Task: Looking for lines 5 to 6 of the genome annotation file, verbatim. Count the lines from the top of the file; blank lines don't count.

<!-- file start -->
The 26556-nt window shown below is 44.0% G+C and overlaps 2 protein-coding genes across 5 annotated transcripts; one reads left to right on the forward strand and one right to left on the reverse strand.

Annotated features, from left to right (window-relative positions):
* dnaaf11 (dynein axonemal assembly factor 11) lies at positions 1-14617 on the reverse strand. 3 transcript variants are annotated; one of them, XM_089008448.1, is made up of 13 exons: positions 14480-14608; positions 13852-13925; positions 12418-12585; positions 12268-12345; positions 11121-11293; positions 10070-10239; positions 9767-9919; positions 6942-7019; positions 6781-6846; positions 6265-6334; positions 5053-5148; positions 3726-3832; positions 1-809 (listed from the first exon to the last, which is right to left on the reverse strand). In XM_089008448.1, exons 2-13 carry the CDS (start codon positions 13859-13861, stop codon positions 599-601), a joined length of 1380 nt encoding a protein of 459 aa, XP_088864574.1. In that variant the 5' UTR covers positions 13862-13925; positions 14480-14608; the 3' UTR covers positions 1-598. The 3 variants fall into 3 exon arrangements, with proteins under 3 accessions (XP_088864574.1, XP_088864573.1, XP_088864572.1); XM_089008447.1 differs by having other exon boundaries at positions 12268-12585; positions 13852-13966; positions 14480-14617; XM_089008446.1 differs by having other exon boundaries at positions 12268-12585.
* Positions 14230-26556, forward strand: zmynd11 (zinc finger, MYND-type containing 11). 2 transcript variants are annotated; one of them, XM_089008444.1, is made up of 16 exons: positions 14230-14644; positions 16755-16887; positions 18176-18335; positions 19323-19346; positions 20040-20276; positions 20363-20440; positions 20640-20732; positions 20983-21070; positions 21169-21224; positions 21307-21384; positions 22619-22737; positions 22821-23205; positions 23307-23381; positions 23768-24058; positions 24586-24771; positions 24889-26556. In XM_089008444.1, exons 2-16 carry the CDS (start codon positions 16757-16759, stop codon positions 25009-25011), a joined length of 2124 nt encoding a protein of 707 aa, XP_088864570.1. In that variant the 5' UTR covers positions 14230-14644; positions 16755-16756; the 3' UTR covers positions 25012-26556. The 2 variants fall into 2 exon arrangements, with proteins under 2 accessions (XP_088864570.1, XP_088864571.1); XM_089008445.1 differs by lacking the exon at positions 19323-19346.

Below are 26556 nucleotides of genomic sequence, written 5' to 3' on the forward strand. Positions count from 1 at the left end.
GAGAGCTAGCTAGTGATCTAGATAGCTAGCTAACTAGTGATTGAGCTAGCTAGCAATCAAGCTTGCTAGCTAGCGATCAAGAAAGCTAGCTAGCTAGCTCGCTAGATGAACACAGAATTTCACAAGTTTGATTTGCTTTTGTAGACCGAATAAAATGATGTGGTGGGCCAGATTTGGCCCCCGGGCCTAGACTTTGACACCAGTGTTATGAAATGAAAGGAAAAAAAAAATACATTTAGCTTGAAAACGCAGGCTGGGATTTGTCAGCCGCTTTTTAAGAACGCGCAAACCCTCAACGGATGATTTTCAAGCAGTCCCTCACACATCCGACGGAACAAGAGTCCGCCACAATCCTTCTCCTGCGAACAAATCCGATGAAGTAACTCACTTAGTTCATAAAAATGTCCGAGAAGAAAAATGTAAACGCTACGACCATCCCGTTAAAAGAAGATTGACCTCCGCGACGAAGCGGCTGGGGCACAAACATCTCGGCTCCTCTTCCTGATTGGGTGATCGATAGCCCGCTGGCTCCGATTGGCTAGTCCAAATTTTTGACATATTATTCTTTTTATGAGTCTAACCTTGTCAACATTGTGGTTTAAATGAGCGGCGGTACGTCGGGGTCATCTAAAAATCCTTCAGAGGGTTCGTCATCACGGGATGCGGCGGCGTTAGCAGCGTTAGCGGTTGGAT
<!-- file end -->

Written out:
Below are 26556 nucleotides of genomic sequence, written 5' to 3' on the forward strand. Positions count from 1 at the left end.
GAGAGCTAGCTAGTGATCTAGATAGCTAGCTAACTAGTGATTGAGCTAGCTAGCAATCAAGCTTGCTAGCTAGCGATCAAGAAAGCTAGCTAGCTAGCTCGCTAGATGAACACAGAATTTCACAAGTTTGATTTGCTTTTGTAGACCGAATAAAATGATGTGGTGGGCCAGATTTGGCCCCCGGGCCTAGACTTTGACACCAGTGTTATGAAATGAAAGGAAAAAAAAAATACATTTAGCTTGAAAACGCAGGCTGGGATTTGTCAGCCGCTTTTTAAGAACGCGCAAACCCTCAACGGATGATTTTCAAGCAGTCCCTCACACATCCGACGGAACAAGAGTCCGCCACAATCCTTCTCCTGCGAACAAATCCGATGAAGTAACTCACTTAGTTCATAAAAATGTCCGAGAAGAAAAATGTAAACGCTACGACCATCCCGTTAAAAGAAGATTGACCTCCGCGACGAAGCGGCTGGGGCACAAACATCTCGGCTCCTCTTCCTGATTGGGTGATCGATAGCCCGCTGGCTCCGATTGGCTAGTCCAAATTTTTGACATATTATTCTTTTTATGAGTCTAACCTTGTCAACATTGTGGTTTAAATGAGCGGCGGTACGTCGGGGTCATCTAAAAATCCTTCAGAGGGTTCGTCATCACGGGATGCGGCGGCGTTAGCAGCGTTAGCGGTTGGAT